Of course, I could be over thinking things. Honestly, I don't think the messaging in this film is too heavy handed, so don't worry. It still has gobs of gore, monsters, supernatural entities, and all the inside references a horror fan could dream of. As satirical horror and a deconstruction of the genre, The Cabin in the Woods is one of the best films horror fans have been treated to in a long time. Its execution is practically flawless. Everything from casting, to direction, editing, acting, and special effects are great. There's even a surprise cameo that genre fans will flip over. If you haven't seen this film in the 5 years it's been making the rounds, do yourself a favor and sit down to enjoy it as soon as possible.
The Cabin in the Woods debuts on 4K UHD Blu-ray via the HEVC codec at an aspect ratio of 2.40:1, and while it's an upgrade over the Blu-ray, it isn't the best example of what UHD has to offer.
This movie had a 2K DI, which right away makes people assume the worst. But 2K DI's benefit a great deal from having more disc space, a more efficient encoder, and even more detail brought out through HDR. Some of the best releases on the format to date have come from 2K DI's. This year's John Wick 2 is a stunning example of that, as is Fox's catalog release of Prometheus. The Cabin in the Woods, though, doesn't benefit as much as I had hoped.
There's an increase in clarity and detail, but not consistently. When it's noticeable, it's usually subtle. Some close-ups reveal nice clothing textures and fine hair details. A number of others fail to impress, and don't seem like much of an upgrade over the standard Blu-ray. It's all sort of a mixed bag, and this could partially be because of the way this film was shot.
‘Mixed bag' describes a lot of aspects of the visual presentation, actually. Black levels, for example, are all over the place. They appear deep and inky at times, but range from murky to milky at others. Skin tones appear natural at times, but appear red or even orange more often than not. The contrast doesn't pop very often either, even with the inclusion of HDR. There are definitely moments where highlights look nice, but most of film, again, doesn't seem much better than the Blu-ray. Of course, darkness is inherent to the film's horror aesthetic, so most of the visuals aren't exactly meant to shine. Still doesn't explain why the skin tones lean so heavily towards red, though.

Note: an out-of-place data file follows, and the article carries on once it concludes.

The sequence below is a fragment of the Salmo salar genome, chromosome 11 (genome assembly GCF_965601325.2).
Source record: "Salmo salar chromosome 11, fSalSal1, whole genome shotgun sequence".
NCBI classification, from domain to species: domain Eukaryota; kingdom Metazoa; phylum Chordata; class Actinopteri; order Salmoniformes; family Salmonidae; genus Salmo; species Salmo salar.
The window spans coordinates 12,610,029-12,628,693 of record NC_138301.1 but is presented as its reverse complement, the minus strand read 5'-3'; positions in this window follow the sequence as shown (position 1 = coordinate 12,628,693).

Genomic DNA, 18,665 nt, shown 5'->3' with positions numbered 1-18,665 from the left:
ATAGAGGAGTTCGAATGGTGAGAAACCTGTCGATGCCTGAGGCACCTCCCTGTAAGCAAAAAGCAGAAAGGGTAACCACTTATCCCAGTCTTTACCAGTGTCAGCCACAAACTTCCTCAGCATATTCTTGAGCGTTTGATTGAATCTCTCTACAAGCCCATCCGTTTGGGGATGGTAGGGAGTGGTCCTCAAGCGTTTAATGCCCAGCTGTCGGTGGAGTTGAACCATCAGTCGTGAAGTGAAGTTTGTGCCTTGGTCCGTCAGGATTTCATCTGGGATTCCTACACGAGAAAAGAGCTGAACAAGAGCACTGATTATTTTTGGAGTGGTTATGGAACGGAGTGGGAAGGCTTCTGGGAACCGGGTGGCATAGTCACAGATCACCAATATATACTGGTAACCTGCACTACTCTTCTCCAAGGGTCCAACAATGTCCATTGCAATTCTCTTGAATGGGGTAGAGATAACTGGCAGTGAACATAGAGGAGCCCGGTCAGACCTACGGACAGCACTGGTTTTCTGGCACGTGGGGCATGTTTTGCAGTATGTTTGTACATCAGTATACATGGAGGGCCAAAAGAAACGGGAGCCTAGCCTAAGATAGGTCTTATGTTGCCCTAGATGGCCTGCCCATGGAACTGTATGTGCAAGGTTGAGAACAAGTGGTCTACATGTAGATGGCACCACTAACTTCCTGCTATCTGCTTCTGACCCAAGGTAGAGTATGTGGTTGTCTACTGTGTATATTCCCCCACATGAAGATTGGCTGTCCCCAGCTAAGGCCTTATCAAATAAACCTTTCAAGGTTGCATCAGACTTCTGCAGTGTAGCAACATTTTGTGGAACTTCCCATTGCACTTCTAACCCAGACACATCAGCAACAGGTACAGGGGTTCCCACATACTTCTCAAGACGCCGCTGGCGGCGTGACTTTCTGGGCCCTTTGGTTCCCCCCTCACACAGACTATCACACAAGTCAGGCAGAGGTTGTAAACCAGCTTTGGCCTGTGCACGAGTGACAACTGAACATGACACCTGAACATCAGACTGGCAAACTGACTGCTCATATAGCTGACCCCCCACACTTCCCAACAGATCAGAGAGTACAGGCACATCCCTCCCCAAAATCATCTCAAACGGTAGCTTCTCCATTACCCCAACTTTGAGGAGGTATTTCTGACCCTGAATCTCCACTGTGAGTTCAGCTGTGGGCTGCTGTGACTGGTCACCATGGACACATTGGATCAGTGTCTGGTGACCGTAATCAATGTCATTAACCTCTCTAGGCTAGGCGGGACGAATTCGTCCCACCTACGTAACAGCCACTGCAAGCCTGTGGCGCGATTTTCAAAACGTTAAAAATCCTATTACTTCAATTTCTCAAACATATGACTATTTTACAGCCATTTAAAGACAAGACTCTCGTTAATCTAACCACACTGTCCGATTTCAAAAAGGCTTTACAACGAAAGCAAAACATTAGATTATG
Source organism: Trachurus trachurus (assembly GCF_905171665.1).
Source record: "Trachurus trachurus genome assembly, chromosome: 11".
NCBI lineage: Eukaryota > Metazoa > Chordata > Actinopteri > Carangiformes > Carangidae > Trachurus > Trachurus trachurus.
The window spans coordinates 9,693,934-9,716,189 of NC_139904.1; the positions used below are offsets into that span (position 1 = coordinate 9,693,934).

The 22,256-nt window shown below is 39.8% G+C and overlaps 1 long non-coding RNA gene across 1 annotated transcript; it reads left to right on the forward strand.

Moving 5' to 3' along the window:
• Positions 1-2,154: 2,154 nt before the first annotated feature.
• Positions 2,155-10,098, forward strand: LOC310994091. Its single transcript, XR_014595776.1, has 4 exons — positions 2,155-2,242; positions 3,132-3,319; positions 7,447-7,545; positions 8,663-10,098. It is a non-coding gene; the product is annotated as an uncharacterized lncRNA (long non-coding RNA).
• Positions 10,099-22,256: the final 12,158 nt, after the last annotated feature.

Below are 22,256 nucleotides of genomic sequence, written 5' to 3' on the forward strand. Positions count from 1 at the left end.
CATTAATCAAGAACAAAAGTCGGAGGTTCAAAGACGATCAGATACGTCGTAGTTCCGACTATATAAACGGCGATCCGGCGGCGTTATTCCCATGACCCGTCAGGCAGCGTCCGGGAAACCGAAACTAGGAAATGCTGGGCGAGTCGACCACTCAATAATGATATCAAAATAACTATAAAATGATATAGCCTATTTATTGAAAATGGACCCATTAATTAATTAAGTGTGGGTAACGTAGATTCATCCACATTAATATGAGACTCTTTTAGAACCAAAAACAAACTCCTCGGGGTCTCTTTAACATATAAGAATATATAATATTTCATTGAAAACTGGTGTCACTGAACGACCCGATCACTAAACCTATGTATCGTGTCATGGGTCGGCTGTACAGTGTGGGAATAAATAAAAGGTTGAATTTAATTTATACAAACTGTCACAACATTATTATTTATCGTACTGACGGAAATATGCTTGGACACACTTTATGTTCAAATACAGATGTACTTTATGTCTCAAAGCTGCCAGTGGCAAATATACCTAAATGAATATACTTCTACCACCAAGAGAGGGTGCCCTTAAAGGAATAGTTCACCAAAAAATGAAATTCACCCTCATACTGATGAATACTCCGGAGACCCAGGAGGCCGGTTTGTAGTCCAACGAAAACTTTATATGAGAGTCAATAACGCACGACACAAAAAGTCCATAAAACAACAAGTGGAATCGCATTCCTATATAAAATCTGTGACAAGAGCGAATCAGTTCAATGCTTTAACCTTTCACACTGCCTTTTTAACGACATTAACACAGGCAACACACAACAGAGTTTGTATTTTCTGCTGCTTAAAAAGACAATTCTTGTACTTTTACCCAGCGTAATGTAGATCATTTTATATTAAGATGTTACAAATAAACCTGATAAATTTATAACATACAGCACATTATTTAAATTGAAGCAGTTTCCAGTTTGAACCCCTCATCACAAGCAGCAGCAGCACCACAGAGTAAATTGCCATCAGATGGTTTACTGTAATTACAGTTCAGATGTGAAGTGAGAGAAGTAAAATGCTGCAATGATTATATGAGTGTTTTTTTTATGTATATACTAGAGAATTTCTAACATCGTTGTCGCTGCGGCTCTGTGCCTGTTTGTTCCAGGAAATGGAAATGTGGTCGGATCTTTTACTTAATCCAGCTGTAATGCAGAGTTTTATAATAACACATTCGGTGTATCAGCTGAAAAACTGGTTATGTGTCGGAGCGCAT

It's worth noting that this release has Dolby Vision, something I'm not capable of displaying. You can argue that I shouldn't be reviewing this release then, but honestly, my setup reflects what most 4K enthusiasts out there have at home: a player which is incapable of displaying this method of HDR.
My comments probably make this sound like a tragic release, but it isn't. I think this may be reasonably accurate to the source and it's definitely an improvement over its 1080p counterpart… it's just to what degree that bothers me. I'm the kind of person who will take a visual upgrade regardless of how small it is. I'm a bit of a video snob so I take what I can get, even if making the purchase sends the wrong message to the studio. But for most people out there, this release is hard to recommend. I doubt they'll find enough difference to feel happy about upgrading, especially when there's far worthier catalog titles that have already been released.
I don't have an Atmos speaker setup, as I've instead opted for straight 7.1. That caveat aside, the 7.1 Dolby TrueHD track is, in a word, marvelous. Dialogue is prioritized and crystal clear, as it should be, and the soundstage is an environmental symphony of chaos. It's enveloping from beginning to end, whether minor sound cues are creeping through to place the setting, or when things get crazy and sounds sweep and zoom across all angles. The dynamic range really helps to deliver the more powerful moments, too. What really surprised me was how active the LFE was. For a satirical take on horror, I wasn't expecting this film to kick the bass as heavy or as often as it did. Simply put, this is a top notch experience and should be one of the many highlights of watching this film!
Much to my surprise, this disc actually has extras on it! That may seem like a small feature, but most 4K UHD Blu-rays to date have left extras off, instead relying on the included standard Blu-ray to deliver… but not here. The only thing that's missing from the 4K disc is the Picture-in-Picture feature, ‘It's Not What You Think'. If that bums you out, no worries, as the original Blu-ray is included. The features are as follows:
-We Are Not Who We Are: Making The Cabin in the Woods
-The Secret Secret Stash
-An Army of Nightmares: Makeup and Animatronic Effects
-Primal Terror: Visual Effects
Upon its theatrical release, The Cabin in the Woods was one of the films that seemed destined to collapse under the weight of its own hype. But it was praised by both critics and filmgoers alike, earning a reputation for being the smartest meta take on the genre since Wes Craven's Scream, and I concur. There's always a lot of horror films being released, but it's rare for any to grab this kind of attention these days. If you haven't seen The Cabin in the Woods, it's a must. What format should you watch it on? That's the real question. The 4K presentation is a step above the Blu-ray, at least in some respects… but not by much. If you want to save a bit of money, you can't go wrong with the Blu-ray, especially since it has more accurate skin tones. Still, minimal upgrade aside, this is a terrific movie with a killer lossless audio track. Recommended.